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OSHA Construction Standards

By: Safety Ray

Those in the construction industry understand the importance of OSHA, or the Occupational Safety and Health Administration. Created as a direct result of the 1970’s Occupational Health and Safety Act, OSHA serves to protect the health and safety of those in the workplace, in turn creating an environment that reduces injuries and injury costs without affecting team member retention or sales.

Over the years, OSHA has refined processes, standards, and education to ensure that team members go to work in a safe environment. According to the National Safety Council, 540 work injuries happen every hour. This statistic alone provides enough evidence as to why having an organization like OSHA is imperative. Their mission is to ensure safe and healthful working conditions for working men and women by setting and enforcing standards and by providing training, outreach, education, and assistance. These safety aspects are especially important for Keeley Companies.

At Keeley Companies, our world-class safety culture, KeeleySafe, is committed to getting every Keeley’n home safe at the end of each day. As team members across our seven different brands work in potentially hazardous environments every day, promoting safe practices is the most important thing that we do. As a leader in the construction industry, we also understand how significant safety education is. Below are two things everyone should know regarding OSHA’s Construction Safety Standards.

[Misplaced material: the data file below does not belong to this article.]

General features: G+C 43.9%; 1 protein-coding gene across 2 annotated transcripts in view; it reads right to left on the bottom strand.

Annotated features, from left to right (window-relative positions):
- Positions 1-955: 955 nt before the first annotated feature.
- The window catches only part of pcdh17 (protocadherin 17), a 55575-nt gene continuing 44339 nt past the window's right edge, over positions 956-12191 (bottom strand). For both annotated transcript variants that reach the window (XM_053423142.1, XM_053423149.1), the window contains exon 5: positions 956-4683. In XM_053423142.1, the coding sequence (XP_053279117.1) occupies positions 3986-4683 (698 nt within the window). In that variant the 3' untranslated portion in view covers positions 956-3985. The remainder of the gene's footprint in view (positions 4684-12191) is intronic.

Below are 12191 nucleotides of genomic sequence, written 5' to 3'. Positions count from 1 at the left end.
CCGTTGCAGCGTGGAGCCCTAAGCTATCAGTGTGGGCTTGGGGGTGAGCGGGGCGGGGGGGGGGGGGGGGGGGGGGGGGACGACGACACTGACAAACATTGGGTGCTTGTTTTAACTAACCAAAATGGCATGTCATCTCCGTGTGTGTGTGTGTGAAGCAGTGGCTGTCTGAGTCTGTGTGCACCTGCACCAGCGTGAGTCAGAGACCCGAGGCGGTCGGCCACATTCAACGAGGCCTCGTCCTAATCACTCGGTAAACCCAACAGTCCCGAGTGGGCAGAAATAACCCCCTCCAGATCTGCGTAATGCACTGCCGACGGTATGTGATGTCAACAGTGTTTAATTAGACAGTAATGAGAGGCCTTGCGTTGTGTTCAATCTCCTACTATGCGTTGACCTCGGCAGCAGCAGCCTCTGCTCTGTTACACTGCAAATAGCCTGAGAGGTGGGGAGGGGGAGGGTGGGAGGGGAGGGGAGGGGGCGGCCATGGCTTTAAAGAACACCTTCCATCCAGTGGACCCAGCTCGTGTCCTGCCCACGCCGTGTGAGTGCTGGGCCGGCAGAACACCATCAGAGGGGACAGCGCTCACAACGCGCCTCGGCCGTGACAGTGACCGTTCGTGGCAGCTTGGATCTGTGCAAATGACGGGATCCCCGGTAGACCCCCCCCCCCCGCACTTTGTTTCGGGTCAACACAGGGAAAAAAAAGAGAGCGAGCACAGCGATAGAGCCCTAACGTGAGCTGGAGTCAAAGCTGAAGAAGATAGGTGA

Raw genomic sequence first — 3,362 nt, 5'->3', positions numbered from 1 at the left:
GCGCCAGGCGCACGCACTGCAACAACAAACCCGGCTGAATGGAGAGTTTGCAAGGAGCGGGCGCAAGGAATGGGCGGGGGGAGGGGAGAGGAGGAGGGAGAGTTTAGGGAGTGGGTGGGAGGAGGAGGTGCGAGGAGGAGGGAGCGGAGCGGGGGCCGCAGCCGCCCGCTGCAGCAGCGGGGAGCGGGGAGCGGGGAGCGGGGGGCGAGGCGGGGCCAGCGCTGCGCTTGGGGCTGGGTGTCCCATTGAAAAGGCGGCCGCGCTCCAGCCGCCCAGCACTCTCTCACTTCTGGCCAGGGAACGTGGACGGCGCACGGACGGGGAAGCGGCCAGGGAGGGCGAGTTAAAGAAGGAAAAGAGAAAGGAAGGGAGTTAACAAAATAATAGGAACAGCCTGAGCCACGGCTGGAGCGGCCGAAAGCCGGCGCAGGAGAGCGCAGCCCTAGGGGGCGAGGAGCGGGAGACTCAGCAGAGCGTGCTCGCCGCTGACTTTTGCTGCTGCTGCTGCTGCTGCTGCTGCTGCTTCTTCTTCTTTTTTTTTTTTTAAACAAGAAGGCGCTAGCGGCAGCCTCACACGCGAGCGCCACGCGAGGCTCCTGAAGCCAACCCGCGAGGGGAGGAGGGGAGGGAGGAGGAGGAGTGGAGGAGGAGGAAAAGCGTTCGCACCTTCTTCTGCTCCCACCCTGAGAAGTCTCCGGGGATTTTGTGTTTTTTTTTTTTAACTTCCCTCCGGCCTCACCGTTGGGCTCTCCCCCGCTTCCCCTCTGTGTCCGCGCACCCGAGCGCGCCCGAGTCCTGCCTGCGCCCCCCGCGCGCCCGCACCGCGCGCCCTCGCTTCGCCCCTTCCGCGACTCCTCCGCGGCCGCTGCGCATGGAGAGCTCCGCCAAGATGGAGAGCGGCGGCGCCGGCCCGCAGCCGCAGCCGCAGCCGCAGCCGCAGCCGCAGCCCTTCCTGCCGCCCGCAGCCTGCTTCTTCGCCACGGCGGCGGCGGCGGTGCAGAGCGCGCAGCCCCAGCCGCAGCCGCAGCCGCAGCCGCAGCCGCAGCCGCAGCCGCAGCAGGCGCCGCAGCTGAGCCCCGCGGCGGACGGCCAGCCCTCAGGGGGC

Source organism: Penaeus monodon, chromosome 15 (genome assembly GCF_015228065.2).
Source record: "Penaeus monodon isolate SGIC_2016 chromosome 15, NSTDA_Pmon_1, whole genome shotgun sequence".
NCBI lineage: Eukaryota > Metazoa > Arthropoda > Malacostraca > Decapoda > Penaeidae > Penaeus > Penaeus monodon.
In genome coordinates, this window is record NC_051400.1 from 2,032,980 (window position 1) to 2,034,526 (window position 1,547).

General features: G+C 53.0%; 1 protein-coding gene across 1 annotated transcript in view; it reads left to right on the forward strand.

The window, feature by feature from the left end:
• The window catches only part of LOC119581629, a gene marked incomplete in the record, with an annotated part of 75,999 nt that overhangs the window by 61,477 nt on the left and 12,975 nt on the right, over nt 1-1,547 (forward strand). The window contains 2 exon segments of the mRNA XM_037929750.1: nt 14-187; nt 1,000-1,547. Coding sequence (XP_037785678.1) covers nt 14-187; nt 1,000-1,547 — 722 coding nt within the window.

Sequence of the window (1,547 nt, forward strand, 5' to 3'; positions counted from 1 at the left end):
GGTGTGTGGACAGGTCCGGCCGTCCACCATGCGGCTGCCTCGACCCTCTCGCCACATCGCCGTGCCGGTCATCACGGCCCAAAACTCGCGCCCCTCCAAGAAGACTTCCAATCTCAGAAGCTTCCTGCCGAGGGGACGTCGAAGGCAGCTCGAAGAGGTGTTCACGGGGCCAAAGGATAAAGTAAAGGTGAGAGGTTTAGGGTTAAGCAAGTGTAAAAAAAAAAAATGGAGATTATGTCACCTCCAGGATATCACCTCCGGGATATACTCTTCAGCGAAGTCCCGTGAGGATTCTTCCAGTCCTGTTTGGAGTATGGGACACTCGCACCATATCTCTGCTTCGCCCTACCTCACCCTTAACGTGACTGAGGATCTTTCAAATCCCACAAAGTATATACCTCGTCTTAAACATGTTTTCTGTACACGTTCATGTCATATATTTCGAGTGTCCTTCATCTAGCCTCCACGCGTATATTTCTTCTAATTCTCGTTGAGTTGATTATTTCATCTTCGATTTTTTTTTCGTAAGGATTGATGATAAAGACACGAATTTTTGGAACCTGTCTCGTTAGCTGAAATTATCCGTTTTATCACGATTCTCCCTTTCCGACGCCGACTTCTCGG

1. Top Four Causes of Fatalities in Construction

· Falls

· Struck by an object

· Electrocutions

· Caught-in/between an object

Of all of the construction deaths in 2016, the forementioned incidents were responsible for 64% of them. OSHA is constantly refining standards to ensure that these risks can be mitigated on jobsites.

2. Top 5 Most Frequently Cited Standards

· Fall protection, construction (29 CFR 1926.501)

· Hazard communication standard, general industry (29 CFR 1910.1200)

· Scaffolding, general requirements, construction (29 CFR 1926.451)

· Respiratory protection, general industry (29 CFR 1910.134)

· Control of hazardous energy (lockout/tagout), general industry (29 CFR 1910.147)

OSHA reports that these frequently cited standards do not change much year over year. Ensuring team members take these standards seriously is imperative. It is easy to note that the top causes of fatalities in the construction industry are correlated with the most frequently cited standards. Educating team members on potential dangers can mitigate risk and provide team members the resources and knowledge needed to make it home safe every single day.

Keeley Companies is committed to the safety and well-being of every Keeley’n. When creating your own Safety Program, creating awareness comes first. If team members know the most common safety risk, they can then prevent future incidents from happening. If you are interested in learning more about Keeley Companies’ Safety Culture, KeeleySafe, click here.


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